UNITED STATES DISTRICT COURT SOUTHERN DISTRICT OF ILLINOIS
November 23, 2010
CHARLOTTE PHILLIPS AND BOB MYRICK, INDIVIDUALLY AND ON BEHALF OF ALL OTHERS SIMILARLY SITUATED, PLAINTIFFS,
WELLPOINT, INC., UNICARE NATIONAL SERVICES, INC., UNICARE ILLINOIS SERVICES, INC., UNICARE HEALTH INSURANCE COMPANY OF THE MIDWEST, RIGHTCHOICE MANAGED CARE, INC., AND RIGHTCHOICE INSURANCE COMPANY, DEFENDANTS.
The opinion of the court was delivered by: J. Phil Gilbert District Judge
MEMORANDUM AND ORDER
This matter comes before the Court on Plaintiffs' Motion to Remand (Doc. 24). Defendants filed a Response (Doc. 32) thereto, to which Plaintiffs filed a Reply (Doc. 48).
For the following reasons, the Court DENIES the instant motion.
On March 17, 2010, Plaintiffs filed their Complaint (Doc. 1-1, p. 2 - Doc. 1-2, p. 8), which remains the operative pleading in this litigation, against Defendants in the Circuit Court for the Third Judicial Circuit in Madison County, Illinois. The complaint states the following four claims against Defendants: 1) violation of the Illinois Health Insurance Portability and Accountability Act, specifically 215 ILCS 97/50, which chronicles renewability of individual health insurance coverage and exceptions pertaining thereto (Counts I and II); 2) breach of contract (Count III); and 3) violation of the Illinois Consumer Fraud and Deceptive Business Practices Act, 815 ILCS 505/1, et seq. (Count IV).
Plaintiffs bring this action on behalf of the following putative class: "all Illinois persons who were [Defendant] RightCHOICE [Insurance Company (hereinafter "RightCHOICE")] individual or group health insurance policyholders at the time of the notice of the conversion scheme,*fn1 who following termination of their RightCHOICE policies were either rejected for Unicare underwritten coverage or automatically converted into Unicare policies." Doc. 1-1, p. 45, & 107 (emphasis added). Plaintiffs estimate that their class, if certified, will exceed 12,000 individual RightCHOICE policyholders and 12,000 "group members." Id. at & 108.
Defendants timely removed the matter to this Court on May 12, arguing that federal jurisdiction exists for the following two reasons: 1) this matter arises under the laws of the United States pursuant to 28 U.S.C. §1331 because the Employee Retirement Income Security Act of 1974 ("ERISA"), 29 U.S.C. § 1001, et seq., completely preempts Counts II and III and supplemental jurisdiction may be exercised over Counts I and IV; and 2) diversity jurisdiction exists pursuant to 28 U.S.C. § 1332 because of the applicability of the Class Action Fairness Act of 2005 ("CAFA"), Pub. L. No. 109-2, 119 Stat. 4 (codified in scattered sections of 28 U.S.C.). Plaintiffs filed the instant motion to remand shortly thereafter.
I. Removal and Remand Generally
As an initial matter, the Court notes the general standards under which it must evaluate Plaintiffs' motion to remand. Pursuant to 28 U.S.C. § 1441, "any civil action brought in a State court of which the district courts of the United States have original jurisdiction, may be removed by the defendant or the defendants, to the district court of the United States for the district and division embracing the place where such action is pending." See also Rubel v. Pfizer Inc., 361 F.3d 1016, 1017 (7th Cir. 2004); Jones v. Gen. Tire & Rubber Co., 541 F.2d 660, 664 n.5 (7th Cir. 1976). The party seeking removal, as the proponent of federal subject matter jurisdiction, has the burden of proof as to the existence of such jurisdiction. See Meridian Sec. Ins. Co. v. Sadowski, 441 F.3d 536, 540 (7th Cir. 2006); In re Brand Name Prescription Drugs Antitrust Litig., 123 F.3d 599, 607 (7th Cir. 1997).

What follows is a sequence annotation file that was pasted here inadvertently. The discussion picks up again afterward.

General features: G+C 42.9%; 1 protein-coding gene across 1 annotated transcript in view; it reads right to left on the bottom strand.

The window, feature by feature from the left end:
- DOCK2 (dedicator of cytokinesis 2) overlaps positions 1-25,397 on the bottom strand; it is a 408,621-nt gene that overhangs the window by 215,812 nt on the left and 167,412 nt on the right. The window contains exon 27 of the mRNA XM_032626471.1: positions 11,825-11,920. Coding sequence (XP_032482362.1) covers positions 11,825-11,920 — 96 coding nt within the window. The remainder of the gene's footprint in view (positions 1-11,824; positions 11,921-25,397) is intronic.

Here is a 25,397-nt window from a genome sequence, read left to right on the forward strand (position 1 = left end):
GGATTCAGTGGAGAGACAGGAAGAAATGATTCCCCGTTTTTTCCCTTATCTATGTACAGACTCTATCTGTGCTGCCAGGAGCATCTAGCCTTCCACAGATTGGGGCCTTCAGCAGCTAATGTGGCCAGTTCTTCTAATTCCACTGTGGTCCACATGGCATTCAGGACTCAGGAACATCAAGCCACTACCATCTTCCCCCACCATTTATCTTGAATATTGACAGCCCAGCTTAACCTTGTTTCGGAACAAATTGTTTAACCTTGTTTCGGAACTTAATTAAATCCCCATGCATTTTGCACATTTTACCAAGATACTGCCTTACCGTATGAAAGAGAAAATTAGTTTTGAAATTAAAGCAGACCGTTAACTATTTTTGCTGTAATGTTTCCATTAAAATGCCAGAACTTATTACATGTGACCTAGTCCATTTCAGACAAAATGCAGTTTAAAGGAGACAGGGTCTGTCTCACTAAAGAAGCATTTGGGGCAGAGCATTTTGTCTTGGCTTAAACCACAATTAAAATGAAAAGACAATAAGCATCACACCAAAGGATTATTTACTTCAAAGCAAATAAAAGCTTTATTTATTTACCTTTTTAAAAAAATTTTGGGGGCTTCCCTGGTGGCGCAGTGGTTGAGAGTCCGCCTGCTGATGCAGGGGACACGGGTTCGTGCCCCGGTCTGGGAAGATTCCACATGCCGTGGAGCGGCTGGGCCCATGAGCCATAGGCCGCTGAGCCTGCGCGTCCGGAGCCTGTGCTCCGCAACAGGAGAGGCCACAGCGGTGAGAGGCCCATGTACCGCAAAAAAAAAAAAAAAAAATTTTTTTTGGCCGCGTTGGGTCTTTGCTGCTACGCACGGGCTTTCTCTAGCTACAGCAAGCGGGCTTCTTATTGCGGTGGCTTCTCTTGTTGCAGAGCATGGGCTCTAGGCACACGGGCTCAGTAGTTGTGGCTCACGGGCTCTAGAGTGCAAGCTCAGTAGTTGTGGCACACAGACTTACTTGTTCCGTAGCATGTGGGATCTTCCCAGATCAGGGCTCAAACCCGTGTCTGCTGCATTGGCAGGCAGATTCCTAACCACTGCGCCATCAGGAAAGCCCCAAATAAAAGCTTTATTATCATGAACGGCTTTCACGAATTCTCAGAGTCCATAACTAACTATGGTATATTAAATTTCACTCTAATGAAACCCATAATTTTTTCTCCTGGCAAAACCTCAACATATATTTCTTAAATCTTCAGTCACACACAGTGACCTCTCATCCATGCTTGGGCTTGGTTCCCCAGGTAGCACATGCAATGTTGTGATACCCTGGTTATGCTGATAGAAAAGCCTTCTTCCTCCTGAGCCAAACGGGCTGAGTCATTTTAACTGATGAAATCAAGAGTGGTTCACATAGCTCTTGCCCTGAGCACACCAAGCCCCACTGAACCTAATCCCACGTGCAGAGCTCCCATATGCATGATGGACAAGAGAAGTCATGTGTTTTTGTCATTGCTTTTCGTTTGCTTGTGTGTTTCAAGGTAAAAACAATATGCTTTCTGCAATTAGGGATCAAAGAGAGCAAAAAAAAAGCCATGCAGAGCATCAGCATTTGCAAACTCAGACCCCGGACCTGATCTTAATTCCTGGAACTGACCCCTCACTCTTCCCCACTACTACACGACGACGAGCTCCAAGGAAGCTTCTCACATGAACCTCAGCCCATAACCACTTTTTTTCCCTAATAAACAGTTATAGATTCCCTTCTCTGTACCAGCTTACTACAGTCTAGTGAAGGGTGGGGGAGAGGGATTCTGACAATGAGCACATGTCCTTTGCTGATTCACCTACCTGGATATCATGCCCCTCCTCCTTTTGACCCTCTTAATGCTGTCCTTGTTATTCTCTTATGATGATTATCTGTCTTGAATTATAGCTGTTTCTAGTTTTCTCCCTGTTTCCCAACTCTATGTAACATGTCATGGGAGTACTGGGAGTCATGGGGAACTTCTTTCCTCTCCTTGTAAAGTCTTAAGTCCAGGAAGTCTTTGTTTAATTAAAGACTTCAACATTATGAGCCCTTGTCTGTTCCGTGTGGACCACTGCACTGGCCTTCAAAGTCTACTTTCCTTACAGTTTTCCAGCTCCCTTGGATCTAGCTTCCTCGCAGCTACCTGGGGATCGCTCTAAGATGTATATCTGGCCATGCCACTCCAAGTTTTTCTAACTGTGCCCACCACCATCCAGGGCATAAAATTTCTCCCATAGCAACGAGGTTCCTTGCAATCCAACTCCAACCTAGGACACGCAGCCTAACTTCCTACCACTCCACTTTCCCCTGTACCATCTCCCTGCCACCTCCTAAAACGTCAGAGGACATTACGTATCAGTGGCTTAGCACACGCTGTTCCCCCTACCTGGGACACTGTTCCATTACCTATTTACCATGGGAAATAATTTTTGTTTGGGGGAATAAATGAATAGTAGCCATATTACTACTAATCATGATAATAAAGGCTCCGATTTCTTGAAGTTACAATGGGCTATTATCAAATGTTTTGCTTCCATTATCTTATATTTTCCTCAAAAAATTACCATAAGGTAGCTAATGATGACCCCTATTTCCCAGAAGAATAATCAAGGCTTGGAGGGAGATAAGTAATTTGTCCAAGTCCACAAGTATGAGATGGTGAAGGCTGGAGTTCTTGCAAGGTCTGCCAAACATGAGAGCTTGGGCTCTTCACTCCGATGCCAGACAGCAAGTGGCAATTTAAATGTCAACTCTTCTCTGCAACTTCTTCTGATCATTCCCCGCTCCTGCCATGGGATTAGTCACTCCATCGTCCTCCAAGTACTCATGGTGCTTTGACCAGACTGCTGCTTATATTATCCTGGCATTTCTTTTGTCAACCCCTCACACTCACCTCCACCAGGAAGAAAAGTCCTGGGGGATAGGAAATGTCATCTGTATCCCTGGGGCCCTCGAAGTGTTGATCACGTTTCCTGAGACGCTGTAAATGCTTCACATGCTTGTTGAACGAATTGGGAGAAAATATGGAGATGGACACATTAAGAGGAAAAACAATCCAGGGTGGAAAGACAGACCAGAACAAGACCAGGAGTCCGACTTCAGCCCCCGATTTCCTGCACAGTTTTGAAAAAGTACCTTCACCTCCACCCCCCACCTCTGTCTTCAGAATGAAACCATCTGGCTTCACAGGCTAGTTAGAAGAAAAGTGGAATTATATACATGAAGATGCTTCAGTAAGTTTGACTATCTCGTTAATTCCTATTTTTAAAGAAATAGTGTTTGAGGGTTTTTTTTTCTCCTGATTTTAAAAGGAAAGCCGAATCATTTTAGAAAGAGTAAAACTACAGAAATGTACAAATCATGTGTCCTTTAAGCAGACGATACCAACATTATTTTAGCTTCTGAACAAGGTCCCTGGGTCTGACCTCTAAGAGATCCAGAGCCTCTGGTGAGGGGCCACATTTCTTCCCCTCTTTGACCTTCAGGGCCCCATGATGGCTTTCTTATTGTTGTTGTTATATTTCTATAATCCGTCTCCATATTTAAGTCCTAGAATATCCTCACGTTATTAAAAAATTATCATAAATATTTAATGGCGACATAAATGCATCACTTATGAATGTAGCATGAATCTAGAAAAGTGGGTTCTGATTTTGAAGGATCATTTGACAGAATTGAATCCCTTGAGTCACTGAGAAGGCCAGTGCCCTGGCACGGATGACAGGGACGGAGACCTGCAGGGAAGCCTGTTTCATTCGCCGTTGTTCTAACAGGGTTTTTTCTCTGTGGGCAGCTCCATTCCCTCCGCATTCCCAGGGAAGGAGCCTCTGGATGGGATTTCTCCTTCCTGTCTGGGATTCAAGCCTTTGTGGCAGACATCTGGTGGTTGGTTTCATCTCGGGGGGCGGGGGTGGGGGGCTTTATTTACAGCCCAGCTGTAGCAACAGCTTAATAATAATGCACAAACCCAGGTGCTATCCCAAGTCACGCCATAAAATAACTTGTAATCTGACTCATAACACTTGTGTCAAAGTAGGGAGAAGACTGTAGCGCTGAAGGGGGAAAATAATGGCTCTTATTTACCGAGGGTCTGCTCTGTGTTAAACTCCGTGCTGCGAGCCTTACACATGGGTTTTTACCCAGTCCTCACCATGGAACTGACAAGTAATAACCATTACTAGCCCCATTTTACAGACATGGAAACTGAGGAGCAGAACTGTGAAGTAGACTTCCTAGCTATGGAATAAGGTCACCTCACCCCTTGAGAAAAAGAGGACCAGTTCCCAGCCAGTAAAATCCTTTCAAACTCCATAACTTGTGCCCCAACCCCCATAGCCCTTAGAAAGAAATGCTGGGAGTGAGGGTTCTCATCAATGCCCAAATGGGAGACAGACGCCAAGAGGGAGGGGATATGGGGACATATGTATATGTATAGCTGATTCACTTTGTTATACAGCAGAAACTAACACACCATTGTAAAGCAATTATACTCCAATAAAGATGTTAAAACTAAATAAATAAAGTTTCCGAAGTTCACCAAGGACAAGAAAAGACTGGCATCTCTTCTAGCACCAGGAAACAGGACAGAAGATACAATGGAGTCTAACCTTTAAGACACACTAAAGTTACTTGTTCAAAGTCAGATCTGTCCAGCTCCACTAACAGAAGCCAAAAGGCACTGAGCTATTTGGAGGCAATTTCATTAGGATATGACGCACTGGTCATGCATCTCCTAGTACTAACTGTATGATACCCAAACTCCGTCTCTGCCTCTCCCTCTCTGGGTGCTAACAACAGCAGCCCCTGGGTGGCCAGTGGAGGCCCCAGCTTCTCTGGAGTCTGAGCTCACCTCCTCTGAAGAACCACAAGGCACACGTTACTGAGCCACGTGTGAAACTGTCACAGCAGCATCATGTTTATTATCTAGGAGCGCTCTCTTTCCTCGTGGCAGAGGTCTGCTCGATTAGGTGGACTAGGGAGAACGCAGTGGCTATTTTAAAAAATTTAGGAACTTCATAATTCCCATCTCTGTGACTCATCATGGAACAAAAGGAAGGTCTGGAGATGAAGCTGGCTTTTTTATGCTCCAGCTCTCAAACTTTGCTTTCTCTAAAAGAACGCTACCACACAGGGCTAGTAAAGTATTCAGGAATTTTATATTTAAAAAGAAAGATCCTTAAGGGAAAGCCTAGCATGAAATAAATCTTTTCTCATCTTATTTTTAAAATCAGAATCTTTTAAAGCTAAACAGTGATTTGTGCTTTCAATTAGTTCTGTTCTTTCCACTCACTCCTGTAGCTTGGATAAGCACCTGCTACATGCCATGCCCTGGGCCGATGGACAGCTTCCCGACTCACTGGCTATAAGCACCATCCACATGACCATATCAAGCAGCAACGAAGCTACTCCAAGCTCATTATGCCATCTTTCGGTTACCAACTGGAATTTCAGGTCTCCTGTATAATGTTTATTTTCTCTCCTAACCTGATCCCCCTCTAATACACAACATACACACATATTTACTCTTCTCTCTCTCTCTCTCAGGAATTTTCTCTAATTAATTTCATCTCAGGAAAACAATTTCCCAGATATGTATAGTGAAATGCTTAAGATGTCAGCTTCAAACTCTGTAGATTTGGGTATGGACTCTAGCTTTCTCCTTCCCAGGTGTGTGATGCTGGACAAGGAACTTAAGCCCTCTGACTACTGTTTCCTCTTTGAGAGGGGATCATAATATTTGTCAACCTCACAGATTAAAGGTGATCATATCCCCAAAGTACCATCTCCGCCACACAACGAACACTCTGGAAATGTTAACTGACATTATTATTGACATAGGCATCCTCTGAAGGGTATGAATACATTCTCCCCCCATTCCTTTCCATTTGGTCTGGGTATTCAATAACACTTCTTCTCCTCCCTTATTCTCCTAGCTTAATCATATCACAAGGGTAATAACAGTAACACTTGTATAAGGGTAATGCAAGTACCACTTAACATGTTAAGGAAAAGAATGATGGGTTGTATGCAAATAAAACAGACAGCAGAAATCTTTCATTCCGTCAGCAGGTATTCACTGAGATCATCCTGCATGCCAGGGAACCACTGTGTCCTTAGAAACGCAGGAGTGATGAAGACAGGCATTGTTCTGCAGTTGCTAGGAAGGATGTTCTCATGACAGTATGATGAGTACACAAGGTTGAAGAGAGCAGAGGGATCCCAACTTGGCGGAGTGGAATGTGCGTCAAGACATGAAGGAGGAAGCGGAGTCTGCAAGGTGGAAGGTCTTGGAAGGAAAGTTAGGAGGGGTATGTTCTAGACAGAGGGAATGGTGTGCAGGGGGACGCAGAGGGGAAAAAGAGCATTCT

"'Courts should interpret the removal statute narrowly and presume that the plaintiff may choose his or her forum.' Put another way, there is a strong presumption in favor of remand." Fuller v. BNSF Ry. Co., 472 F. Supp. 2d 1088, 1091 (S.D. Ill. 2007) (quoting Doe v. Allied-Signal, Inc., 985 F.2d 908, 911 (7th Cir. 1993)). And, "[a]ll doubts about the propriety of removal are to be resolved in favor of remand." Sabo v. Dennis Techs., LLC, No. 07-cv-283-DRH, 2007 WL 1958591, at *2 (S.D. Ill. July 2, 2007).
II. CAFA Generally
CAFA states, in pertinent part, that "federal courts have jurisdiction over cases in which the amount in controversy exceeds $5 million, the class contains at least 100 members, and . . . any member of a class of plaintiffs is a citizen of a State different from any defendant." In re Safeco Ins. Co. of Am., 585 F.3d 326, 300 (7th Cir. 2009) (citation and quotation marks omitted); 28 U.S.C. §§ 1332(d)(2), (d)(2)(A), (d)(5)(B), (d)(6), (d)(7) (2006).
Here, Plaintiffs do not dispute that this case meets the basic requirements of CAFA. Indeed, Plaintiffs' complaint alleges that the proposed class will exceed 20,000 policyholders and group members, and Defendants' Notice of Removal (Doc. 1) explains that the amount in controversy easily exceeds $5,000,000, which Plaintiffs do not contest. Further, with respect to minimal diversity of citizenship, Plaintiffs are citizens of Illinois, and Defendants have sufficiently demonstrated via affidavit that WellPoint is a citizen of Indiana. Doc. 6-1, p. 10, & 2 ("WellPoint Inc. is incorporated in the State of Indiana and its principal place of business is in Indianapolis, Indiana."); Se. Guar. Trust Co., Ltd. v. Rodman & Renshaw, Inc., 358 F. Supp. 1001, 1005-1006 (N.D. Ill. 1973) ("For the purposes of [28 U.S.C. § 1332(c)] . . . , a corporation shall be deemed a citizen of any State by which it has been incorporated and of the State where it has its principal place of business[.]").